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New to the forum, but have previously used it to get a ton of information. I own a 2016 Expedition. I’ve already removed the driver side turbo to replace a faulty o-ring last year. Well, looks like I’ve got a leak coming from a new location.
While reading through this thread the gears in my head started spinning… all the talk of tight spaces, lack of better replacement options, etc. got me to thinking. Years ago a had a freak incident where a rear shock was able to get cocked on it’s upper rubber grommet, and came in contact with a brake line. It wore a whole in it. Instead of replacing the entire line I cut out the bad section (about 4-6in) and replaced it using a double flare kit.
With that said, I’m thinking I could get my hands on a new line. Cut the line (only enough to remove the tapered ends) to remove the crappy o-ring/ snap-ring nut. Replace it with it’s A&N equivalent. This way there is no need for all the adapters I saw pictured above. The A&N nut coupled with the double flared line would provide a leak free connection.
Any thoughts?
 

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2013 race red SCrew 4x4 air lift bags
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New to the forum, but have previously used it to get a ton of information. I own a 2016 Expedition. I’ve already removed the driver side turbo to replace a faulty o-ring last year. Well, looks like I’ve got a leak coming from a new location.
While reading through this thread the gears in my head started spinning… all the talk of tight spaces, lack of better replacement options, etc. got me to thinking. Years ago a had a freak incident where a rear shock was able to get cocked on it’s upper rubber grommet, and came in contact with a brake line. It wore a whole in it. Instead of replacing the entire line I cut out the bad section (about 4-6in) and replaced it using a double flare kit.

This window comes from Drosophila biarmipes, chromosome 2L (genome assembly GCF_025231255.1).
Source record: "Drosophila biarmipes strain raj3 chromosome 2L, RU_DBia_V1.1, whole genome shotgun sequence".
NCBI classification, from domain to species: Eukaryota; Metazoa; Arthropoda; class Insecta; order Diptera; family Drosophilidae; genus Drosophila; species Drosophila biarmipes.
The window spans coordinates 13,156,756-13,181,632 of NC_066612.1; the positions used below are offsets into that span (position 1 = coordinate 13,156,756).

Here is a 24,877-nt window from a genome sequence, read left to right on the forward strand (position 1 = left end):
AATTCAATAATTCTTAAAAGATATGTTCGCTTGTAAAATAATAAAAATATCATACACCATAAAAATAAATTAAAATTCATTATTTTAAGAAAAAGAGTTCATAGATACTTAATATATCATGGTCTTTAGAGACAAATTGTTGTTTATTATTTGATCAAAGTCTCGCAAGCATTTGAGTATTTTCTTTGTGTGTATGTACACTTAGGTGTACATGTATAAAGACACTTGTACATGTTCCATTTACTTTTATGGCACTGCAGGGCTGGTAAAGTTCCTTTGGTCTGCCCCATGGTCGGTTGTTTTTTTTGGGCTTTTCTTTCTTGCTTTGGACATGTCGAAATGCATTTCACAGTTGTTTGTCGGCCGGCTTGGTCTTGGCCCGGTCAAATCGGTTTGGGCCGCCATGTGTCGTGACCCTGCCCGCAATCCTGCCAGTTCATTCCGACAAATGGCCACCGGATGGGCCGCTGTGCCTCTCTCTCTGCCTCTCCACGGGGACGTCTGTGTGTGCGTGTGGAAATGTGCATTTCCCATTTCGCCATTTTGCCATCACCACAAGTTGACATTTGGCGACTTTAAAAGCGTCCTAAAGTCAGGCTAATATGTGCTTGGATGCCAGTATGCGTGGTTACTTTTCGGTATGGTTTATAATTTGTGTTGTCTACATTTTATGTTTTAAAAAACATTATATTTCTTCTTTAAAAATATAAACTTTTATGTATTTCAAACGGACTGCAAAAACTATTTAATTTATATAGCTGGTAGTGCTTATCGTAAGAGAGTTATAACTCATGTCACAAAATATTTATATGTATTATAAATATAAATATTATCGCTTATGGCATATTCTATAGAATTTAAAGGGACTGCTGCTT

With that said, I’m thinking I could get my hands on a new line. Cut the line (only enough to remove the tapered ends) to remove the crappy o-ring/ snap-ring nut. Replace it with it’s A&N equivalent. This way there is no need for all the adapters I saw pictured above. The A&N nut coupled with the double flared line would provide a leak free connection.
Any thoughts?
Do it and let us know, it's definitely not the worst idea.
Now, of sharkbite would start making brake/coolant lines, we'd have a lot more flexibility on fixing.
 

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I’ve done some modding already. So I think I can make my idea work like I made this kit work. Gotta add my Full Race CAI this weekend after I finish up with it’s modding for sensor fitment. As you can see I’ve got the Full Race setup on a vehicle the kit it not meant to be mounted on (at least that’s what Full Race told me). I actually got it done with little issues, and went to Full Race to show them. They liked it…
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Do it and let us know, it's definitely not the worst idea.
Now, of sharkbite would start making brake/coolant lines, we'd have a lot more flexibility on fixing.
Justinjs,
I’m thinking of giving it a shot as soon as I can get my hands on the parts. Gonna give the local dealers a call on the Ford parts. Then, I’ll have to find the correct A&N fastener for replacement. I’ll let you all know what I come up with.